Big household incomes have a lot to do with people getting those subscription video-on-demand services like Netflix.
Looking at the population as a whole, households making $100,000 or more a year are 85% more likely to have a streaming service, says Nielsen. Wealthy homes make up 37% of SVOD subscribers.
Nielsen was observing that interest and adoption rates vary by income and education by looking at homes that had a credit or debit card charge in the last 12 months to a service such as Netflix, Hulu Plus, Amazon Prime, Blockbuster.com, or Vudu.
Nielsen also says that 43% of those with SVOD service have an income of $50,000 to $100,000; 20% of those with an SVOD service have an income under $50,000; and 63% of those with an SVOD service have no kids in the household.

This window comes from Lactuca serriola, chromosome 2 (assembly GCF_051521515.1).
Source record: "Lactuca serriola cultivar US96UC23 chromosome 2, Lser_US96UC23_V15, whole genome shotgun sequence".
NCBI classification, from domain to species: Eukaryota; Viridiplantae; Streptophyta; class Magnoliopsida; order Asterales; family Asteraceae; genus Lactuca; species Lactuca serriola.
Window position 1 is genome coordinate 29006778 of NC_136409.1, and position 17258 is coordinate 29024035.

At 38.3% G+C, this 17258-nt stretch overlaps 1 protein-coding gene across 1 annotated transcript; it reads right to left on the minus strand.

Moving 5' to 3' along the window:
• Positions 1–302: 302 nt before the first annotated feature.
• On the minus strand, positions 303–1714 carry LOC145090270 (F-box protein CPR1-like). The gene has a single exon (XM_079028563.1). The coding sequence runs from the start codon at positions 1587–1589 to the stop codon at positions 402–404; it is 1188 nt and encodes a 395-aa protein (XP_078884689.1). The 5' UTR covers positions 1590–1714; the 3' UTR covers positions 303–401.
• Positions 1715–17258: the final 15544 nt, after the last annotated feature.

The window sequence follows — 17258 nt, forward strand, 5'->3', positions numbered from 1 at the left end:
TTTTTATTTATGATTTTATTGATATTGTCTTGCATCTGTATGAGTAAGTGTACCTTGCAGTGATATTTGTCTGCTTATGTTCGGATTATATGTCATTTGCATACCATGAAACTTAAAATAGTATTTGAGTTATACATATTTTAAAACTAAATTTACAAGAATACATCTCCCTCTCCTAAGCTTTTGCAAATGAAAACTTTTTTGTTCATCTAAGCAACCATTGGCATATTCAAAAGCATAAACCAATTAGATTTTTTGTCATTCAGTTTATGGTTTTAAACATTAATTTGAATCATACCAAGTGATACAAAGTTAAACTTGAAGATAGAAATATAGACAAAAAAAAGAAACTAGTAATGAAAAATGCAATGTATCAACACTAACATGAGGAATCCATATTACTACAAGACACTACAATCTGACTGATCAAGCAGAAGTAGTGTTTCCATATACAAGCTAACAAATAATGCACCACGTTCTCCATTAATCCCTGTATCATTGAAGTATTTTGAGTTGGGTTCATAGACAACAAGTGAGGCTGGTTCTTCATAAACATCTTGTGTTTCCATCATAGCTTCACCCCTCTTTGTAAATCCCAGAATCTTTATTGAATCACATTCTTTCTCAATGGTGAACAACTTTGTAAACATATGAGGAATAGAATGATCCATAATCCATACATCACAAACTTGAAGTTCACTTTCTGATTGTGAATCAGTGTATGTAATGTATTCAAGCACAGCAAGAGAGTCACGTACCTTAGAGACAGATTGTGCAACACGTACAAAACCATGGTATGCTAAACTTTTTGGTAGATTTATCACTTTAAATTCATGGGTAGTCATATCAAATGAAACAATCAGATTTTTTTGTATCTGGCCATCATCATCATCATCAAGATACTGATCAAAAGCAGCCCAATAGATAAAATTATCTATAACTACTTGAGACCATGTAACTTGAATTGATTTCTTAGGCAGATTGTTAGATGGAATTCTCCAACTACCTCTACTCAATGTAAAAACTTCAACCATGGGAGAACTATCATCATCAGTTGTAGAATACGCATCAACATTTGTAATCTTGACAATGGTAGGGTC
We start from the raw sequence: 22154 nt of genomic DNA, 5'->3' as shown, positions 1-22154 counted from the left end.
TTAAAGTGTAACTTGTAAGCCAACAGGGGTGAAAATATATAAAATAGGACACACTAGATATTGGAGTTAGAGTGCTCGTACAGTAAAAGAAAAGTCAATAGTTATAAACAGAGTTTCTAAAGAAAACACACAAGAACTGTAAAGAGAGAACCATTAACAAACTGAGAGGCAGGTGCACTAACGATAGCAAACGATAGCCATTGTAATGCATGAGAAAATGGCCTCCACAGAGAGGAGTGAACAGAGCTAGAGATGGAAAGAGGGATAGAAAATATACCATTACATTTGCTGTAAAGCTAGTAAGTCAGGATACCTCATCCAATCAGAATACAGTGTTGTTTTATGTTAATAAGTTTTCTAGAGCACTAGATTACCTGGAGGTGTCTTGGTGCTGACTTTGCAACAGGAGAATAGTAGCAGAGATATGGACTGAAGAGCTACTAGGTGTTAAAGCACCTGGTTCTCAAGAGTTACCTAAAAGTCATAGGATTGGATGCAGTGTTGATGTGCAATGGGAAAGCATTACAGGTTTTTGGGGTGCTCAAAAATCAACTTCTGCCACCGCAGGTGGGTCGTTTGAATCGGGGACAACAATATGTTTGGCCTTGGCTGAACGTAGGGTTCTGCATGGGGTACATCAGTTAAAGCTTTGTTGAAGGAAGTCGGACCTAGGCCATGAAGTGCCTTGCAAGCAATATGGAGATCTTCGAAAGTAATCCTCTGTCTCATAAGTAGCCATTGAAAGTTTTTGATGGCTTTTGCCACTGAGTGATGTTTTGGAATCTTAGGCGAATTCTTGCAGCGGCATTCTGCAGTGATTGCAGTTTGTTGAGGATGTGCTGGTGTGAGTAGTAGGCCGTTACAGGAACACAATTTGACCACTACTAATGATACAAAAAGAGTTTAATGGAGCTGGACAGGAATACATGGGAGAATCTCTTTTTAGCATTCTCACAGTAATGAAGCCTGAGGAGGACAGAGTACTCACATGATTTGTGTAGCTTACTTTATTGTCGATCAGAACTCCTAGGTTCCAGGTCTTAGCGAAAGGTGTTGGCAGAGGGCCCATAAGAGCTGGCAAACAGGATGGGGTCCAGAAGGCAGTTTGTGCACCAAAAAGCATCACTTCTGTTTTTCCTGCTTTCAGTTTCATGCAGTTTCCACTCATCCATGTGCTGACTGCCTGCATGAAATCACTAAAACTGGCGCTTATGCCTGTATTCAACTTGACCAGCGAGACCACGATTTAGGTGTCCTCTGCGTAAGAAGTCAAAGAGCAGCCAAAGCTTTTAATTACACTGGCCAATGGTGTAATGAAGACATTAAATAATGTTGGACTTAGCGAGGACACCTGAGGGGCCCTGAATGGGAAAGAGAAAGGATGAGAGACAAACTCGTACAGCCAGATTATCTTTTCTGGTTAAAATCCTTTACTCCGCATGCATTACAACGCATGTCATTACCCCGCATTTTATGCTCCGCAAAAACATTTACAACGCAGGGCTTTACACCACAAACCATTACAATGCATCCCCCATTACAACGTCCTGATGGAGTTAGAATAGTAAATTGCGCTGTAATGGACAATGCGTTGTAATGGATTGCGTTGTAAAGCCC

Eastern time zone homes are big with SVOD -- 49% of those with SVOD service are on the East Coast. This compares to 26% each for Pacific and Central time zone TV homes. Of those SVOD subscribers, almost 30% of households have tablets.
Higher income levels correlate with worker categories: 42% of SVOD customers are professionals; 14% are clerical; and 17% are blue collar workers. Interestingly, "non-workers" registered a rate of 28%.